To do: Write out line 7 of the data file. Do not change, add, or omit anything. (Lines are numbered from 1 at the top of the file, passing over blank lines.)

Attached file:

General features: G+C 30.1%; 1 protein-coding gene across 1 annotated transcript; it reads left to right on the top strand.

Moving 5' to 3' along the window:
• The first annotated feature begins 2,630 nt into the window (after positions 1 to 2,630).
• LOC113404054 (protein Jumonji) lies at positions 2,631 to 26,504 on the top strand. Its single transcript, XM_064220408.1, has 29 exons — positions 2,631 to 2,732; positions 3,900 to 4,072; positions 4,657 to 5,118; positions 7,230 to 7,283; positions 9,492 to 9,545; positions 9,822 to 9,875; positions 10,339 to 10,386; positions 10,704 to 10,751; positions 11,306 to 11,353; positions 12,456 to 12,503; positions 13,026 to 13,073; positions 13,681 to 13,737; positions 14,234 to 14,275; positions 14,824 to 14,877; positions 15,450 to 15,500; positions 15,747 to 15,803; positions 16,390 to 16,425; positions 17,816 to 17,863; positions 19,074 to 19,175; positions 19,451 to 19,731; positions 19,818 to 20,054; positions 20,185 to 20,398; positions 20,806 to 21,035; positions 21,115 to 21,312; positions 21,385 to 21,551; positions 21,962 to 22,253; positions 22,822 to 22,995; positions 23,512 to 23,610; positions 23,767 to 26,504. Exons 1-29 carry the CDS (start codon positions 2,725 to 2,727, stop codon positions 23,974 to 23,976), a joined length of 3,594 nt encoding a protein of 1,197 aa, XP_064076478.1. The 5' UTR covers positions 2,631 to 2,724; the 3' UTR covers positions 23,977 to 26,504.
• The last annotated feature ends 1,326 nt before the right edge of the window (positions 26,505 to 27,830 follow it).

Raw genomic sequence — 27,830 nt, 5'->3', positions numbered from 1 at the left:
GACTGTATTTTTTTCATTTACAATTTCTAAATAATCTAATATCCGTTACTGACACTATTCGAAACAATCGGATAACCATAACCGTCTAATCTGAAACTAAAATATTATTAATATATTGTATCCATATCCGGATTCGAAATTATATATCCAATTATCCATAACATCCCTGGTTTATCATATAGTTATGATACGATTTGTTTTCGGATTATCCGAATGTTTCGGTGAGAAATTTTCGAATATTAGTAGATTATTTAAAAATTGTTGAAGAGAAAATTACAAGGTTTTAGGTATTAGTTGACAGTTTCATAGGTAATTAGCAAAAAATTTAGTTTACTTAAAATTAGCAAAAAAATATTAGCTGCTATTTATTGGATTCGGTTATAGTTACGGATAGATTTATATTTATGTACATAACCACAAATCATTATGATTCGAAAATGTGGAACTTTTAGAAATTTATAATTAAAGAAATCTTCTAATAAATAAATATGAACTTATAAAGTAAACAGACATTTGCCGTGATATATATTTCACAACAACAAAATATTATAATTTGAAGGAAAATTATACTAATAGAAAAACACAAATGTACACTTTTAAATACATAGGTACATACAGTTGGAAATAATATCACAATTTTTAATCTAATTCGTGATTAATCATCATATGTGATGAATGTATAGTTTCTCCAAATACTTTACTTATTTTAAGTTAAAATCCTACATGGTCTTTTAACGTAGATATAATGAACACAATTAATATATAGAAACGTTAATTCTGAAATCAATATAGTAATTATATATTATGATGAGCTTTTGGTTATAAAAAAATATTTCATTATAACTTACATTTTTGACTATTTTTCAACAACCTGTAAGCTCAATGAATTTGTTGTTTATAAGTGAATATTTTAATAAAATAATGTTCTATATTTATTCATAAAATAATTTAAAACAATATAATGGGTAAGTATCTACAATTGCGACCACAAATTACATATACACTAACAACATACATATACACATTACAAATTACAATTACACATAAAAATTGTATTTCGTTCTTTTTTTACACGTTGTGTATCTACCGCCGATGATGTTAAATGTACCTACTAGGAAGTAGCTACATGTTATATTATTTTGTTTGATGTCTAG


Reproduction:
GACTGTATTTTTTTCATTTACAATTTCTAAATAATCTAATATCCGTTACTGACACTATTCGAAACAATCGGATAACCATAACCGTCTAATCTGAAACTAAAATATTATTAATATATTGTATCCATATCCGGATTCGAAATTATATATCCAATTATCCATAACATCCCTGGTTTATCATATAGTTATGATACGATTTGTTTTCGGATTATCCGAATGTTTCGGTGAGAAATTTTCGAATATTAGTAGATTATTTAAAAATTGTTGAAGAGAAAATTACAAGGTTTTAGGTATTAGTTGACAGTTTCATAGGTAATTAGCAAAAAATTTAGTTTACTTAAAATTAGCAAAAAAATATTAGCTGCTATTTATTGGATTCGGTTATAGTTACGGATAGATTTATATTTATGTACATAACCACAAATCATTATGATTCGAAAATGTGGAACTTTTAGAAATTTATAATTAAAGAAATCTTCTAATAAATAAATATGAACTTATAAAGTAAACAGACATTTGCCGTGATATATATTTCACAACAACAAAATATTATAATTTGAAGGAAAATTATACTAATAGAAAAACACAAATGTACACTTTTAAATACATAGGTACATACAGTTGGAAATAATATCACAATTTTTAATCTAATTCGTGATTAATCATCATATGTGATGAATGTATAGTTTCTCCAAATACTTTACTTATTTTAAGTTAAAATCCTACATGGTCTTTTAACGTAGATATAATGAACACAATTAATATATAGAAACGTTAATTCTGAAATCAATATAGTAATTATATATTATGATGAGCTTTTGGTTATAAAAAAATATTTCATTATAACTTACATTTTTGACTATTTTTCAACAACCTGTAAGCTCAATGAATTTGTTGTTTATAAGTGAATATTTTAATAAAATAATGTTCTATATTTATTCATAAAATAATTTAAAACAATATAATGGGTAAGTATCTACAATTGCGACCACAAATTACATATACACTAACAACATACATATACACATTACAAATTACAATTACACATAAAAATTGTATTTCGTTCTTTTTTTACACGTTGTGTATCTACCGCCGATGATGTTAAATGTACCTACTAGGAAGTAGCTACATGTTATATTATTTTGTTTGATGTCTAG